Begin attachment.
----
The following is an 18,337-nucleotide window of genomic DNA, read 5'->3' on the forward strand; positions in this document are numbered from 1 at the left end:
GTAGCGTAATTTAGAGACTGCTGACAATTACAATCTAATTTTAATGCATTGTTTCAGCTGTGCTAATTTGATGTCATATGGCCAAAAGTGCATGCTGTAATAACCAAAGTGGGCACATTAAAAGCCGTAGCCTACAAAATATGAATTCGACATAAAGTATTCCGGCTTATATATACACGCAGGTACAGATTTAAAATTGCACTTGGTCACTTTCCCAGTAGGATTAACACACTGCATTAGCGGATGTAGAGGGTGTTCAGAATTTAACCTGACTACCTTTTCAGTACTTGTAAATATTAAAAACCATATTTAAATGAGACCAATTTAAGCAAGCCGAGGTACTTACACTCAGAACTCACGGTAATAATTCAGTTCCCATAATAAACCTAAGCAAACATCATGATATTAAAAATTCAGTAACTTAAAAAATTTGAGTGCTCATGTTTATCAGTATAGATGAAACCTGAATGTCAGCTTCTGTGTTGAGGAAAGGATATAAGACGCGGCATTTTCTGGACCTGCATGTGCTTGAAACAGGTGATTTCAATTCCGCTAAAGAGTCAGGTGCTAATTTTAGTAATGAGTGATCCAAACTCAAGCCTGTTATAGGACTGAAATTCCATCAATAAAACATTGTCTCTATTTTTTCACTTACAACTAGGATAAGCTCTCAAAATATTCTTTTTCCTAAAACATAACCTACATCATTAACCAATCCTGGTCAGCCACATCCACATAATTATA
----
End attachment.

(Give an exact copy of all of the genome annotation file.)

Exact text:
The following is an 18,337-nucleotide window of genomic DNA, read 5'->3' on the forward strand; positions in this document are numbered from 1 at the left end:
GTAGCGTAATTTAGAGACTGCTGACAATTACAATCTAATTTTAATGCATTGTTTCAGCTGTGCTAATTTGATGTCATATGGCCAAAAGTGCATGCTGTAATAACCAAAGTGGGCACATTAAAAGCCGTAGCCTACAAAATATGAATTCGACATAAAGTATTCCGGCTTATATATACACGCAGGTACAGATTTAAAATTGCACTTGGTCACTTTCCCAGTAGGATTAACACACTGCATTAGCGGATGTAGAGGGTGTTCAGAATTTAACCTGACTACCTTTTCAGTACTTGTAAATATTAAAAACCATATTTAAATGAGACCAATTTAAGCAAGCCGAGGTACTTACACTCAGAACTCACGGTAATAATTCAGTTCCCATAATAAACCTAAGCAAACATCATGATATTAAAAATTCAGTAACTTAAAAAATTTGAGTGCTCATGTTTATCAGTATAGATGAAACCTGAATGTCAGCTTCTGTGTTGAGGAAAGGATATAAGACGCGGCATTTTCTGGACCTGCATGTGCTTGAAACAGGTGATTTCAATTCCGCTAAAGAGTCAGGTGCTAATTTTAGTAATGAGTGATCCAAACTCAAGCCTGTTATAGGACTGAAATTCCATCAATAAAACATTGTCTCTATTTTTTCACTTACAACTAGGATAAGCTCTCAAAATATTCTTTTTCCTAAAACATAACCTACATCATTAACCAATCCTGGTCAGCCACATCCACATAATTATA